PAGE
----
UV light affects plant growth and development in many ways. Because UV light has a strong potential for damaging DNA, plants can defend themselves via physical and chemical “sunscreens”. These “sunscreens” include trichomes, anthocyanin, lycopene, beta-carotene, and glycosides. Many of these “sunscreens” also happen to be beneficial traits for cannabis plants, and growers can use this to their advantage to improve the quality of their product. Trichomes and glycosides also happened to be deterrents for herbivores like aphids. Thus, UV radiation may also be effective for preventing and controlling insect populations in a grow facility. Lastly, there is strong evidence that UV light prevents the spread and severity of fungal spores. Fungi and moulds can reduce cannabis yields by attacking roots, leaves, and flowers. In grow rooms with high humidity, UV light might be one solution for controlling the spread of spores.
- Kravets, A. P. et al. Corn plant DNA methylation pattern changes at UV-C irradiation fractionating. Cytol. Genet. 47, 29–33 (2013).
- Ulm, R. & Jenkins, G. I. How do plants sense and respond to UV-B radiation? BMC Biol. 13, 4–9 (2015).
- Li, Q. & Kubota, C. Effects of supplemental light quality on growth and phytochemicals of baby leaf lettuce. Agric. Food Sci. 67, 59–64 (2009).
- Pérez, C. P. et al. Composition of carotenoids in tomato fruits as affected by moderate UV-B radiation before harvest. Acta Hortic. 217–222 (2009).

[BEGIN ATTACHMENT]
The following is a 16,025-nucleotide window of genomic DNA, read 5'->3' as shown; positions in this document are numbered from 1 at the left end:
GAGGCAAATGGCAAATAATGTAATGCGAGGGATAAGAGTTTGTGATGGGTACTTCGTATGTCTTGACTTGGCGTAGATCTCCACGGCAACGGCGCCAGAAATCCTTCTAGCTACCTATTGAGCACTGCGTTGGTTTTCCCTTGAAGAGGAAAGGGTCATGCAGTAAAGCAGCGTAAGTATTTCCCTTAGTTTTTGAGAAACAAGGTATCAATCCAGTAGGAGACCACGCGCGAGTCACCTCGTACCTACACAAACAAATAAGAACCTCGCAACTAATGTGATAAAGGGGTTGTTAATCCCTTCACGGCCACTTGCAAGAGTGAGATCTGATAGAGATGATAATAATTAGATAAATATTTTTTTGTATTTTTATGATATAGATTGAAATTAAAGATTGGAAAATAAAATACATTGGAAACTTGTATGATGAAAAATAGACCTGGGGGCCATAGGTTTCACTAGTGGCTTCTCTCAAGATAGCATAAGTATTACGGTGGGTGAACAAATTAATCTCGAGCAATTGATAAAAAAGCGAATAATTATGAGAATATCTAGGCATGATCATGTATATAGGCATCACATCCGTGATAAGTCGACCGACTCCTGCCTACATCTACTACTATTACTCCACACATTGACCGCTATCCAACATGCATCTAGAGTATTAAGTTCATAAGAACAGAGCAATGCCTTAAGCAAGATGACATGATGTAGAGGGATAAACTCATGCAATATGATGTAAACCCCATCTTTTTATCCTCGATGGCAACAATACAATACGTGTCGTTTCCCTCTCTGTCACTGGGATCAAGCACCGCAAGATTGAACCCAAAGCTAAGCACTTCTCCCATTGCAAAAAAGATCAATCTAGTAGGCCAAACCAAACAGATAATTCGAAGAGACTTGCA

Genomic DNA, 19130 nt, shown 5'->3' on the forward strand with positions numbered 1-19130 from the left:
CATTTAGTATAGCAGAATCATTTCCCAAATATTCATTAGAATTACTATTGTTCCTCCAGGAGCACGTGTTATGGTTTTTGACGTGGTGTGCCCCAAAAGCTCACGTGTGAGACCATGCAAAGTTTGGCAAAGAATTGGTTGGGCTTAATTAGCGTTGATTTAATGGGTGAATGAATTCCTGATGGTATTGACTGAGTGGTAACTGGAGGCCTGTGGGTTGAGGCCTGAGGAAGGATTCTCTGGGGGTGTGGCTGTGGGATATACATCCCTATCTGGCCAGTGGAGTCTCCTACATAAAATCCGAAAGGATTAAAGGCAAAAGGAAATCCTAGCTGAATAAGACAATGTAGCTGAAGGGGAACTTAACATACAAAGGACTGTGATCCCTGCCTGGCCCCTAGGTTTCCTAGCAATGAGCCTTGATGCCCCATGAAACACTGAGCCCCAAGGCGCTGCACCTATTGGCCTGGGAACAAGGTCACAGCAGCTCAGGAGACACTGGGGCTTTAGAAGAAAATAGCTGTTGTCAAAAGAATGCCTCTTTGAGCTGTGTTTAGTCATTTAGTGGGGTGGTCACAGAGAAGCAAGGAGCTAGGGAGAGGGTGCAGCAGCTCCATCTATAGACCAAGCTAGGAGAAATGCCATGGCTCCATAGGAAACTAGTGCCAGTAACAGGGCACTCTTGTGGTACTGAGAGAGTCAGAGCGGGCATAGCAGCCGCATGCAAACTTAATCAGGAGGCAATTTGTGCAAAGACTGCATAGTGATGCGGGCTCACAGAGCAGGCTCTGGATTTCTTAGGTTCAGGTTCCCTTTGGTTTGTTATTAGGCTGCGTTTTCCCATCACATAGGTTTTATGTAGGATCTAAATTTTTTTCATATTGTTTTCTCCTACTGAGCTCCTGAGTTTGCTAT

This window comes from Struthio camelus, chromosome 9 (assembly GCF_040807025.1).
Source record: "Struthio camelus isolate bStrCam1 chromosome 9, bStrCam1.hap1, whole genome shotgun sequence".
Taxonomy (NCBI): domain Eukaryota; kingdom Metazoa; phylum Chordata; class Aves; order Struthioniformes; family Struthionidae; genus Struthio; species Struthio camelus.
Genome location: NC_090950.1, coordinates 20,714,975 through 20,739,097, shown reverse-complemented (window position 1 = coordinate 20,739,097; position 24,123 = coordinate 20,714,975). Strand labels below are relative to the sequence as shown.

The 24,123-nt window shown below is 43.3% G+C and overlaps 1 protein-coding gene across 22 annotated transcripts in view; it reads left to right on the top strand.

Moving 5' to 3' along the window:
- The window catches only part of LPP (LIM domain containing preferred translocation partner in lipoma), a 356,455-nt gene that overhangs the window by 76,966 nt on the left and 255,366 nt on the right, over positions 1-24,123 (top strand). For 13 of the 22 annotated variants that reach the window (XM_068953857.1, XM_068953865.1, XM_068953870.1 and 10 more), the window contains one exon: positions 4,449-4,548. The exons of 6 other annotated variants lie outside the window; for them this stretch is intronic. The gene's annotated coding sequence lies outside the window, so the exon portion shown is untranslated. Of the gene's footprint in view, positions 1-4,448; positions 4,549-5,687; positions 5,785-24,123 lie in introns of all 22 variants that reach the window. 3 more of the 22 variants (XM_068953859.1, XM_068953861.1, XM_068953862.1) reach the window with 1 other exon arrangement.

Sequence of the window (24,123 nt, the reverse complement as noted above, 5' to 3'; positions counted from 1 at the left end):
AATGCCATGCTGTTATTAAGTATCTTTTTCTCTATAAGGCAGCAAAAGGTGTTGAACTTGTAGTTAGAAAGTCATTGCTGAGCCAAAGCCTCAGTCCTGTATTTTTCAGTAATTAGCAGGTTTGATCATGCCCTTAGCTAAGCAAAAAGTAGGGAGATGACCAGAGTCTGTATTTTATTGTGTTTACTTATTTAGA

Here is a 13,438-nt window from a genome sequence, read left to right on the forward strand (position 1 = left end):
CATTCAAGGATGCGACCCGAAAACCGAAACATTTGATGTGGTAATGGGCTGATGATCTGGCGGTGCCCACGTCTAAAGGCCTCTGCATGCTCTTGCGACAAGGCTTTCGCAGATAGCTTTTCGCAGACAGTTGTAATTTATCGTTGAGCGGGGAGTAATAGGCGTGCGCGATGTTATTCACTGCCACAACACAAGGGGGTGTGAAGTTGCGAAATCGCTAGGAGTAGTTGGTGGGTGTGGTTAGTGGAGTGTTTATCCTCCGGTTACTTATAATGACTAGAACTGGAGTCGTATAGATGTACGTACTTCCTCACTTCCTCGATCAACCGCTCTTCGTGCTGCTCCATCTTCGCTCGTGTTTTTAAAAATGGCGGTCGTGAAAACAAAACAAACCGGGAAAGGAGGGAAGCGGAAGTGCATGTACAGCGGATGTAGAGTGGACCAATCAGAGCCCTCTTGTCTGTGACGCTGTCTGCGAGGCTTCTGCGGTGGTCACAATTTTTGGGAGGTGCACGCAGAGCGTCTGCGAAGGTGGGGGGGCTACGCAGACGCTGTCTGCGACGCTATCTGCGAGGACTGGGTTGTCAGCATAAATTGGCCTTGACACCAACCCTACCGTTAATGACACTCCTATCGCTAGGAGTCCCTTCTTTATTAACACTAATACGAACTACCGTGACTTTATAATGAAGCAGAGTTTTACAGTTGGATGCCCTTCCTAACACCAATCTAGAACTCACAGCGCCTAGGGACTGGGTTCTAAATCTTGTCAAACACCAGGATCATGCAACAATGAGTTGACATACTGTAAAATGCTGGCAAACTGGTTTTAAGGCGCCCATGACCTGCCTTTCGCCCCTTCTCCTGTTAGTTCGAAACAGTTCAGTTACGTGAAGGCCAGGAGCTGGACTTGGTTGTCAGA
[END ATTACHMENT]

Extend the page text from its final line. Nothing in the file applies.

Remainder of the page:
- Neugart, S. et al. Interaction of moderate UV-B exposure and temperature on the formation of structurally different flavonol glycosides and hydroxycinnamic acid derivatives in kale (Brassica oleracea var. sabellica). J. Agric. Food Chem. 62, 4054–4062 (2014).
- Dzakovich, M. P. et al. Manipulating Sensory and Phytochemical Profiles of Greenhouse Tomatoes Using Environmentally Relevant Doses of Ultraviolet Radiation. J. Agric. Food Chem. 64, 6801–6808 (2016).
- Rechner, O. et al. Can narrow-bandwidth light from UV-A to green alter secondary plant metabolism and increase Brassica plant defenses against aphids ? 1–20 (2017).
- Zavala, J. A. et al. L. Soybean resistance to stink bugs (Nezara viridula and Piezodorus guildinii) increases with exposure to solar UV-B radiation and correlates with isoflavonoid content in pods under field conditions. Plant, Cell Environ. 38, 920–928 (2015).
- Escobar-Bravo, R., et al. Interactive Effects of UV-B Light with Abiotic Factors on Plant Growth and Chemistry, and Their Consequences for Defense against Arthropod Herbivores. Front. Plant Sci. 8, 1–14 (2017).
- Palmer, J. M. et al. Extreme sensitivity to ultraviolet light in the fungal pathogen causing white-nose syndrome of bats. Nat. Commun. 9, (2018).
- Suthaparan, A. et al. Suppression of Powdery Mildews by UV-B: Application Frequency and Timing, Dose, Reflectance, and Automation. Plant Dis. 100, 1643–1650 (2016).
- Suthaparan, A. & Stensvand, A. Suppression of Powdery Mildew (Podosphaera pannosa) in Greenhouse Roses by Brief Exposure to Supplemental UV-B radiation. Plant Dis. 1653–1660 (2012).
- Ballare, C. L. et al. Canopy Light and Plant Health. Plant Physiol. 160, 145–155 (2012).
Dr. Vanessa Nielsen completed her Ph.D. at the University of Toronto, Canada in plant biology and physiology. She uses this background and fascination with novel lighting technologies to research the impact of light on plant yield at URSA Lighting. Her background and extensive experience in a plant biotechnology lab offers a unique perspective on lighting for the cannabis industry. Vanessa is always happy to share the best industry practice in cannabis growth and the latest discoveries of how to optimize lighting conditions for your plants.